An Open Source, Iterative Dual-Tree Wavelet Background Subtraction Method Extended from Automated Diffraction Pattern Analysis to Optical Spectroscopy
Date of Original Version
Background subtraction is a general problem in spectroscopy often addressed with application-specific techniques, or methods that introduce a variety of implementation barriers such as having to specify peak-free regions of the spectrum. An iterative dual-tree complex wavelet transform-based background subtraction method (DTCWT-IA) was recently developed for the analysis of ultrafast electron diffraction patterns. The method was designed to require minimal user intervention, to support streamlined analysis of many diffraction patterns with complex overlapping peaks and time-varying backgrounds, and is implemented in an open-source computer program. We examined the performance of DTCWT-IA for the analysis of spectra acquired by a range of optical spectroscopies including ultraviolet–visible spectroscopy (UV–Vis), X-ray photoelectron spectroscopy (XPS), and surface-enhanced Raman spectroscopy (SERS). A key benefit of the method is that the user need not specify regions of the spectrum where no peaks are expected to occur. SER spectra were used to investigate the robustness of DTCWT-IA to signal-to-noise levels in the spectrum and to user operation, specifically to two of the algorithm parameter settings: decomposition level and iteration number. The single, general DTCWT-IA implementation performs well in comparison to the different conventional approaches to background subtraction for UV–Vis, XPS, and SERS, while requiring minimal input. The method thus holds the same potential for optical spectroscopy as for ultrafast electron diffraction, namely streamlined analysis of spectra with complex distributions of peaks and varying signal levels, thus supporting real-time spectral analysis or the analysis of data acquired from different sources.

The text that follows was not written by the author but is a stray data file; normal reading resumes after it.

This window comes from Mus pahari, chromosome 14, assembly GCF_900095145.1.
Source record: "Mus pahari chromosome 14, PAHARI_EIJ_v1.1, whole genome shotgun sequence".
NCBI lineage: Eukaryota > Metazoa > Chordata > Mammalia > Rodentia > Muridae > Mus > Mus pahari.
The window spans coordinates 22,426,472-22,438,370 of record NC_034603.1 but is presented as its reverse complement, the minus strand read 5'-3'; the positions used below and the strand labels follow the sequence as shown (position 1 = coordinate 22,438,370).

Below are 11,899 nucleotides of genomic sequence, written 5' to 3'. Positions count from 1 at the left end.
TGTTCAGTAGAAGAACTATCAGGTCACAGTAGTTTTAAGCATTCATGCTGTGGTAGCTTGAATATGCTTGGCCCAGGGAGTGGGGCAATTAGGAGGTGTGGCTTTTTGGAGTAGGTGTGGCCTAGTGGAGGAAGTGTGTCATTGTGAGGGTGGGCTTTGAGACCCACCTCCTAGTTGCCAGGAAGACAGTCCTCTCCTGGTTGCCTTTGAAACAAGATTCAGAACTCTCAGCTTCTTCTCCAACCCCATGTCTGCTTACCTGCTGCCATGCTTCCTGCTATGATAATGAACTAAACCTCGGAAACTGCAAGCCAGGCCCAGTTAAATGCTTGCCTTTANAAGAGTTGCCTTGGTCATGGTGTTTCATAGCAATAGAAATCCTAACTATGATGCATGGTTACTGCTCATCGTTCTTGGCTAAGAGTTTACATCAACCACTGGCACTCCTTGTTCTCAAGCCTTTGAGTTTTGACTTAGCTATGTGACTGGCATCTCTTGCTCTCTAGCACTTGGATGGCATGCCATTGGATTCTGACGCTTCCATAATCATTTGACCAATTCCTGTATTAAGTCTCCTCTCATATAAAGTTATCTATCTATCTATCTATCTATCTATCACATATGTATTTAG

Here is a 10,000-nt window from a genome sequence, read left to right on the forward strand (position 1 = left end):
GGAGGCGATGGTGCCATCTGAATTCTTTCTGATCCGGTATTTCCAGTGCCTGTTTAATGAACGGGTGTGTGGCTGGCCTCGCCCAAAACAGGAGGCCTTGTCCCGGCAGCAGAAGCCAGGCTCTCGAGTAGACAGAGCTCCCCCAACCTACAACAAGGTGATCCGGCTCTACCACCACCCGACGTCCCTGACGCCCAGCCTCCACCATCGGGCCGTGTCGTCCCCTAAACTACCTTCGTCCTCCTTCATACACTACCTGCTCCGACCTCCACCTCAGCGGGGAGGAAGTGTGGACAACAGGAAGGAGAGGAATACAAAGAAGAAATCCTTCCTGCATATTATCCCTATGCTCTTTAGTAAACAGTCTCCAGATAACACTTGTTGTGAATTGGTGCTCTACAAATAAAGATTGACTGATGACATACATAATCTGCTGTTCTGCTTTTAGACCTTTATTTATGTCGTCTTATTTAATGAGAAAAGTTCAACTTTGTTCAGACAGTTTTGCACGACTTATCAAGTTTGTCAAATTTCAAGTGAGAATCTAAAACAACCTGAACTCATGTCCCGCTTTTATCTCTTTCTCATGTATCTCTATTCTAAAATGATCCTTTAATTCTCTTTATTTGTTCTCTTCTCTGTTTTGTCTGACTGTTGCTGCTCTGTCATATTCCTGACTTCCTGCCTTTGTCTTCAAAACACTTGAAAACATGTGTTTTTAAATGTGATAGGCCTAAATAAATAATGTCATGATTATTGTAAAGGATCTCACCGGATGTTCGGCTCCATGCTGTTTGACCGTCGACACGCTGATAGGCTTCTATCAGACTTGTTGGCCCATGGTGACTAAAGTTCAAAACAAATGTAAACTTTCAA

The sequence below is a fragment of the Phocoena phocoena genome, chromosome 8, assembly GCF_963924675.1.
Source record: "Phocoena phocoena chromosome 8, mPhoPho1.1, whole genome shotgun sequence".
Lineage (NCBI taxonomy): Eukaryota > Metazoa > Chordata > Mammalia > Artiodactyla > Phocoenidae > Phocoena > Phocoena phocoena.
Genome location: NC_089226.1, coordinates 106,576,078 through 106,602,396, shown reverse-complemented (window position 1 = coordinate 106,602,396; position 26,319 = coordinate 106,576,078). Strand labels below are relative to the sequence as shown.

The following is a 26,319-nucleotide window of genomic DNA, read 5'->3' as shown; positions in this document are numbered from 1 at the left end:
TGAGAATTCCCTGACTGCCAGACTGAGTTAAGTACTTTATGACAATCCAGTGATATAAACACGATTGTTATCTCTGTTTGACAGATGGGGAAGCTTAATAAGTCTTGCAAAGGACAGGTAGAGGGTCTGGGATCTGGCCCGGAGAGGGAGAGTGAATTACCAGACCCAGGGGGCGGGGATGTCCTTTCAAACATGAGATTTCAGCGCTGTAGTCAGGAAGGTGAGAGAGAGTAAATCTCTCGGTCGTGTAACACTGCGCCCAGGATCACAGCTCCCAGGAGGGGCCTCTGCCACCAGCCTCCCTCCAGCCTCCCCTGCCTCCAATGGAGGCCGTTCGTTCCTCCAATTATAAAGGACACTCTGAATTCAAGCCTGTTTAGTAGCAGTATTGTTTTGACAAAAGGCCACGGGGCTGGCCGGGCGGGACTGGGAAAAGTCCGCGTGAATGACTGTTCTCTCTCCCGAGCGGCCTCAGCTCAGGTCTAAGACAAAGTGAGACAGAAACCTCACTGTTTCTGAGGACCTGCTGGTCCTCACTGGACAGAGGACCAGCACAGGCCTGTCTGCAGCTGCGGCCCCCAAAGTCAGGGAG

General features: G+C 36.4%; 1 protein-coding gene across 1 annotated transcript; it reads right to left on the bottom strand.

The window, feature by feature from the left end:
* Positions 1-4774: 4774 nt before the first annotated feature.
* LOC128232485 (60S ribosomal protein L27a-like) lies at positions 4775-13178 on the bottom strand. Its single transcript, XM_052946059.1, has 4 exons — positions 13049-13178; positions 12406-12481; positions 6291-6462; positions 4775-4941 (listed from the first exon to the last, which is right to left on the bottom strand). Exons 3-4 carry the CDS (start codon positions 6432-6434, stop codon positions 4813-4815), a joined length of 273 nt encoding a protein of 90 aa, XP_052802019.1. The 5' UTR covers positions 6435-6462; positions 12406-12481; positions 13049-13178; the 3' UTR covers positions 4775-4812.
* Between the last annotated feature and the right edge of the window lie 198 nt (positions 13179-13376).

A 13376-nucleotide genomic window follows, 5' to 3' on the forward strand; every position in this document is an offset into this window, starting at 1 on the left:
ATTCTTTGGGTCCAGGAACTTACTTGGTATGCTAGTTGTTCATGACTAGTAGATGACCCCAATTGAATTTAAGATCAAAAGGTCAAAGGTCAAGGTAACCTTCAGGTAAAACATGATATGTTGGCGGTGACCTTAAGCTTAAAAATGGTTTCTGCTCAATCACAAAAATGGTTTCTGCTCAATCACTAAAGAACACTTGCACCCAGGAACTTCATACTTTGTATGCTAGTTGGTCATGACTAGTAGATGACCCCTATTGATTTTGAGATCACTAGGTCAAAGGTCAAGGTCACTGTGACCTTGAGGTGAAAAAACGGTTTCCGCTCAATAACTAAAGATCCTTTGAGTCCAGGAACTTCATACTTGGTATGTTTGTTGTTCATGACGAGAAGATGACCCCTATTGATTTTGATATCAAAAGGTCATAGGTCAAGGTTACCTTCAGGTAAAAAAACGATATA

Chevalier, Robert B., and Jason R. Dwyer. "An Open Source, Iterative Dual-Tree Wavelet Background Subtraction Method Extended from Automated Diffraction Pattern Analysis to Optical Spectroscopy." Applied Spectroscopy 73, 12 (2019): 1370-1379. doi:10.1177/0003702819871330.